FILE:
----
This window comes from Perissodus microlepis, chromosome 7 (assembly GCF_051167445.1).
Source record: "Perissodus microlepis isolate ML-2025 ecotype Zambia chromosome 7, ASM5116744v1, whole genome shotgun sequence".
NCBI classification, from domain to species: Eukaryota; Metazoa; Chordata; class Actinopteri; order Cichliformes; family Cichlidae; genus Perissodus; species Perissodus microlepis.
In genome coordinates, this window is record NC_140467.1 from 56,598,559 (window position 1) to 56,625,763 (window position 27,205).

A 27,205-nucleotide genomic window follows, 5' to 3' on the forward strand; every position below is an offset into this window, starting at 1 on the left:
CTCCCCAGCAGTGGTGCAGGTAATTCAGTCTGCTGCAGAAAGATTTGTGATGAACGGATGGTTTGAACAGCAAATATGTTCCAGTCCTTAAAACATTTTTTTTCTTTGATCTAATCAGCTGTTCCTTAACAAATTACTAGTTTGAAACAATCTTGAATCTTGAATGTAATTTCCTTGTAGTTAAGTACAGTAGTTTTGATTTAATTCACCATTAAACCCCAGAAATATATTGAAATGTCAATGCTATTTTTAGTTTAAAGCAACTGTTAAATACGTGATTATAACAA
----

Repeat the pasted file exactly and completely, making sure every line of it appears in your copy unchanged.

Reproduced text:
This window comes from Perissodus microlepis, chromosome 7 (assembly GCF_051167445.1).
Source record: "Perissodus microlepis isolate ML-2025 ecotype Zambia chromosome 7, ASM5116744v1, whole genome shotgun sequence".
NCBI classification, from domain to species: Eukaryota; Metazoa; Chordata; class Actinopteri; order Cichliformes; family Cichlidae; genus Perissodus; species Perissodus microlepis.
In genome coordinates, this window is record NC_140467.1 from 56,598,559 (window position 1) to 56,625,763 (window position 27,205).

A 27,205-nucleotide genomic window follows, 5' to 3' on the forward strand; every position below is an offset into this window, starting at 1 on the left:
CTCCCCAGCAGTGGTGCAGGTAATTCAGTCTGCTGCAGAAAGATTTGTGATGAACGGATGGTTTGAACAGCAAATATGTTCCAGTCCTTAAAACATTTTTTTTCTTTGATCTAATCAGCTGTTCCTTAACAAATTACTAGTTTGAAACAATCTTGAATCTTGAATGTAATTTCCTTGTAGTTAAGTACAGTAGTTTTGATTTAATTCACCATTAAACCCCAGAAATATATTGAAATGTCAATGCTATTTTTAGTTTAAAGCAACTGTTAAATACGTGATTATAACAA